Many of the things that I thought would happen did, though not at all in the way I thought. And I was surprised that I was OK with Harry having that fragment of Voldemort’s soul in him. But the image of a piece of Riddle’s soul, clinging to life, and finding only Harry worked well. I think what I had always objected to was that so many of the theories were too complicated, and I just didn’t think she would get that complicated for Harry’s connection to Voldemort.

One of my favorite ideas was that Harry had unintentionally been using Legilimency all along, and at the end, that’s exactly what he was doing, even though it was never named as such.

I enjoyed all the discussions about Draco-Wolfboy, and still wonder what’s on Draco’s arm (must be the Dark Mark, though, which is what I first thought anyway), and the idea that Madam Pince was Snape’s mother being protected and hidden with a new identity. But what we got for the person he had loved was so much better.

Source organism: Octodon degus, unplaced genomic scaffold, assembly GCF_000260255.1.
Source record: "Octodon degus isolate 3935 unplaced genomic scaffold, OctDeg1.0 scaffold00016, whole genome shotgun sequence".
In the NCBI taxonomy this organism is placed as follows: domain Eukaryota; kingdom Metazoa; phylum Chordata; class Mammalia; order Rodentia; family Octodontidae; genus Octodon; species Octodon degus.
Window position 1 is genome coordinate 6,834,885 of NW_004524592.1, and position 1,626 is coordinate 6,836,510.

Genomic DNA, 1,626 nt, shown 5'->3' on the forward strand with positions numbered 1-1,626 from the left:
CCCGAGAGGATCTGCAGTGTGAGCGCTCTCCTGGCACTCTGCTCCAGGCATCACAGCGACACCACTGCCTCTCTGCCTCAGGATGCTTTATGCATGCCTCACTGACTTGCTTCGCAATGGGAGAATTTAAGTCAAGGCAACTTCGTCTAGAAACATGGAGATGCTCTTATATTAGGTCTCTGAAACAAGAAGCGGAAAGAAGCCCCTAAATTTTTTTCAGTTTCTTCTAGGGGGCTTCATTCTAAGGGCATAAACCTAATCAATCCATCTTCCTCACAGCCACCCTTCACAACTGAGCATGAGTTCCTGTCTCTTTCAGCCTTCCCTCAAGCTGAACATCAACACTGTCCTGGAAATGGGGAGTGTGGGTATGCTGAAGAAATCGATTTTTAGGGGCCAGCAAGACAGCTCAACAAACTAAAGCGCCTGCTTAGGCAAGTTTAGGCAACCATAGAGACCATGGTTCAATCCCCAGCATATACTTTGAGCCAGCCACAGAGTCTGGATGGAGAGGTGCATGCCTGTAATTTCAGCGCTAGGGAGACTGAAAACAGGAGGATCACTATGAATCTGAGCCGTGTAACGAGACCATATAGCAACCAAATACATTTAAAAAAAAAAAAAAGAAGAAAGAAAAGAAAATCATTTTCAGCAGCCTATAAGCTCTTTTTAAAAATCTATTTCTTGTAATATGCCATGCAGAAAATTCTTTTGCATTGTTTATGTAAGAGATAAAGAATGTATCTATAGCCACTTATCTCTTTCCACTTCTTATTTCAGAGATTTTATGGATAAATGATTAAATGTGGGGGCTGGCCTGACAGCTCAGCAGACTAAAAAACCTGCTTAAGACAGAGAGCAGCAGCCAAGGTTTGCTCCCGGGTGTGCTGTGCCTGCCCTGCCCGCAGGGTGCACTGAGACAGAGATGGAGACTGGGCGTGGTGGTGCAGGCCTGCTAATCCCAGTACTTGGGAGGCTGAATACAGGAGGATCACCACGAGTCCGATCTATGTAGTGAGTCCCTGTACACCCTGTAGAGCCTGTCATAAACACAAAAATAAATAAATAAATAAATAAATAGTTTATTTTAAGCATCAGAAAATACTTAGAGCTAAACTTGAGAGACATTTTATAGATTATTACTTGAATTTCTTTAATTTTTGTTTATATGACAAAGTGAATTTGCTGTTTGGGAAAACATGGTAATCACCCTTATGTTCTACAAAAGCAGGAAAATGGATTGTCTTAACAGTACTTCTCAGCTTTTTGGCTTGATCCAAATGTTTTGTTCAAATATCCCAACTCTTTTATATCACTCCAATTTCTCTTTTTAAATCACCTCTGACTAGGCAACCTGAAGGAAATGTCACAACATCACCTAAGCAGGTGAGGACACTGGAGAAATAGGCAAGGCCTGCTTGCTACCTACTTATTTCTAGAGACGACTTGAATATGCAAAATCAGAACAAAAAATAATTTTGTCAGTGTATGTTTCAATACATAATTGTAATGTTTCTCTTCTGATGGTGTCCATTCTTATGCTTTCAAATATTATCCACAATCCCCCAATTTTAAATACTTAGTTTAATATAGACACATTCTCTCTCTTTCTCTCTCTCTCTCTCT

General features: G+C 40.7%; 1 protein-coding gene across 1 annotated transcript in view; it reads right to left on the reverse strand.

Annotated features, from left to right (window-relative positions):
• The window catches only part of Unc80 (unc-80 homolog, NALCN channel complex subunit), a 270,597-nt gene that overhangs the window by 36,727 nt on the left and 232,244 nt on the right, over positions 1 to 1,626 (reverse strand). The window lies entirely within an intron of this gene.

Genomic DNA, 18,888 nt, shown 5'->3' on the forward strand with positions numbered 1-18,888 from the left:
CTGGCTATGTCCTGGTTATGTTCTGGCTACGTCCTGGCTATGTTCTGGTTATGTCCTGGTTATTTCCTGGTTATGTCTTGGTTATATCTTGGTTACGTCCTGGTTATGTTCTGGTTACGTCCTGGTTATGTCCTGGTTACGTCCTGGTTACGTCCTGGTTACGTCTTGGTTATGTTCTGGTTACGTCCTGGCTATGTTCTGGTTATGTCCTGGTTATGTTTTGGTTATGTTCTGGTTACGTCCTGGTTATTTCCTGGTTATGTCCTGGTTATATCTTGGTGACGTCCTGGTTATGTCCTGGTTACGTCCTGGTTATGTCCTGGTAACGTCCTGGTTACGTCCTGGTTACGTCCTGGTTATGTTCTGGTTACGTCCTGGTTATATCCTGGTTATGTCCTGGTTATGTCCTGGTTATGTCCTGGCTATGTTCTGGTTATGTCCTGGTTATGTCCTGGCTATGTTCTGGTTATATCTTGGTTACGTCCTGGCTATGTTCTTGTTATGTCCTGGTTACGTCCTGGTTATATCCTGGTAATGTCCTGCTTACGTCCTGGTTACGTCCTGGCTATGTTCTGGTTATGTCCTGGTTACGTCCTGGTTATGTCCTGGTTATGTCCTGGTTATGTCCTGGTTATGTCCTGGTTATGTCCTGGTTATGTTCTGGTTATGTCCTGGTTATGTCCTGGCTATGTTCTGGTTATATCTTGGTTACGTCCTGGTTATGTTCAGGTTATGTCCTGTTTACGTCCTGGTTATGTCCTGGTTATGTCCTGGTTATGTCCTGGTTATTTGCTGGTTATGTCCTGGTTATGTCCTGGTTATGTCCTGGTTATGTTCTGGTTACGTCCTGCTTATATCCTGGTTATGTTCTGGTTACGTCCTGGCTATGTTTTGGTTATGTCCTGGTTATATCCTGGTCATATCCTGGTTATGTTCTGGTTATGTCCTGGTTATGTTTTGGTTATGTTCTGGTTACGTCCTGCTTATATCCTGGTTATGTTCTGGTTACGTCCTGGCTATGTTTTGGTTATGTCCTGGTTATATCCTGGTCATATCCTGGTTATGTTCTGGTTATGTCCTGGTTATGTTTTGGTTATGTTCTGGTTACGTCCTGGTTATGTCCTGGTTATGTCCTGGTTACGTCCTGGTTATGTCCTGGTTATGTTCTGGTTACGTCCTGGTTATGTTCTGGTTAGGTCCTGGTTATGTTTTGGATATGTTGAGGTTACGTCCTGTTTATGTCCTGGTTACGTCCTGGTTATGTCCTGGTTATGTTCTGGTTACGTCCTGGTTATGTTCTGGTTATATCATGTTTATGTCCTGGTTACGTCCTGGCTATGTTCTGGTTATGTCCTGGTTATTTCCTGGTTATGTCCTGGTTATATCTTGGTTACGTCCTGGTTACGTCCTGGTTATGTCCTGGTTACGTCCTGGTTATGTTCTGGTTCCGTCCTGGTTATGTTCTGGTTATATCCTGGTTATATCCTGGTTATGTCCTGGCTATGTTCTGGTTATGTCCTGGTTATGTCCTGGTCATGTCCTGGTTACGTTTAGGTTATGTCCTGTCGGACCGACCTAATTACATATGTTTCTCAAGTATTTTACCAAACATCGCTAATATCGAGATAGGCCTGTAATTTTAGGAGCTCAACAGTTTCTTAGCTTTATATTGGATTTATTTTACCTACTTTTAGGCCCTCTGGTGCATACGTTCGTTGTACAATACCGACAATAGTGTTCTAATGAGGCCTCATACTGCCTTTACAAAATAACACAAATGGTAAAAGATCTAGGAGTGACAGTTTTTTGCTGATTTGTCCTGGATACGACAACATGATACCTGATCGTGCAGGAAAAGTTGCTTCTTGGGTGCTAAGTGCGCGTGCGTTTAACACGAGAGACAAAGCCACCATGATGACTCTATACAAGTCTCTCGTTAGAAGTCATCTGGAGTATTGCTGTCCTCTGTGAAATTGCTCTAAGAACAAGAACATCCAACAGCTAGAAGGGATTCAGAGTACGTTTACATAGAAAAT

As I kept reading far into Saturday night (I read slowly, savoring every moment), I was so afraid that Snape was going to turn out to be on Voldemort’s side. So having Harry see him die, at Voldemort’s hand, and then Harry going to him, and Snape looking into Lily’s eyes one more time as he gave Harry all the information he’d withheld–that was perfect. I think my favorite chapter will be the one with all those memories compressed into one chapter. It was like Harry stumbling upon Snape’s diary, and suddenly being able to put all the pieces together–the reason that Snape had always always protected him, the reason that Snape had never said anything bad about his mother, the reason that Snape was so unfailingly loyal to Dumbledore. No wonder, years later, after he’d had time to think it all through, he named one of his sons after Dumbledore and Snape, and said Severus was the bravest of them all.